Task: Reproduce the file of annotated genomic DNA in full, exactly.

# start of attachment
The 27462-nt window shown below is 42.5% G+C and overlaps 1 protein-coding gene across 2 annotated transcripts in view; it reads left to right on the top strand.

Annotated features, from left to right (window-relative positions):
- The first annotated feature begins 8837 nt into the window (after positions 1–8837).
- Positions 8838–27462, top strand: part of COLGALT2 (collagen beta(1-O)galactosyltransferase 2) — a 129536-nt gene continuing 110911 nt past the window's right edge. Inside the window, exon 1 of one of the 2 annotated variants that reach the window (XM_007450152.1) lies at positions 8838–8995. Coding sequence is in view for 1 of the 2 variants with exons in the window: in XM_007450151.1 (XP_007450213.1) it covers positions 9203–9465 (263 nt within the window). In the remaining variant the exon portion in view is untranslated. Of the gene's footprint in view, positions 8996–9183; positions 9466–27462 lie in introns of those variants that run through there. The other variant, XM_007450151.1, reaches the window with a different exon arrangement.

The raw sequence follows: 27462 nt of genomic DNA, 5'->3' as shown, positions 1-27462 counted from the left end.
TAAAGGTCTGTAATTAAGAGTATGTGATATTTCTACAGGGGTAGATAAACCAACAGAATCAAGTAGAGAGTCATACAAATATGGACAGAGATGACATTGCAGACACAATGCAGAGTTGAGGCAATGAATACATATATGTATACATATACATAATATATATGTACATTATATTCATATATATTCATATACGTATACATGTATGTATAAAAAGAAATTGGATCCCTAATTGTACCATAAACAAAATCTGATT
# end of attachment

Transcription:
The 27462-nt window shown below is 42.5% G+C and overlaps 1 protein-coding gene across 2 annotated transcripts in view; it reads left to right on the top strand.

Annotated features, from left to right (window-relative positions):
- The first annotated feature begins 8837 nt into the window (after positions 1–8837).
- Positions 8838–27462, top strand: part of COLGALT2 (collagen beta(1-O)galactosyltransferase 2) — a 129536-nt gene continuing 110911 nt past the window's right edge. Inside the window, exon 1 of one of the 2 annotated variants that reach the window (XM_007450152.1) lies at positions 8838–8995. Coding sequence is in view for 1 of the 2 variants with exons in the window: in XM_007450151.1 (XP_007450213.1) it covers positions 9203–9465 (263 nt within the window). In the remaining variant the exon portion in view is untranslated. Of the gene's footprint in view, positions 8996–9183; positions 9466–27462 lie in introns of those variants that run through there. The other variant, XM_007450151.1, reaches the window with a different exon arrangement.

The raw sequence follows: 27462 nt of genomic DNA, 5'->3' as shown, positions 1-27462 counted from the left end.
TAAAGGTCTGTAATTAAGAGTATGTGATATTTCTACAGGGGTAGATAAACCAACAGAATCAAGTAGAGAGTCATACAAATATGGACAGAGATGACATTGCAGACACAATGCAGAGTTGAGGCAATGAATACATATATGTATACATATACATAATATATATGTACATTATATTCATATATATTCATATACGTATACATGTATGTATAAAAAGAAATTGGATCCCTAATTGTACCATAAACAAAATCTGATT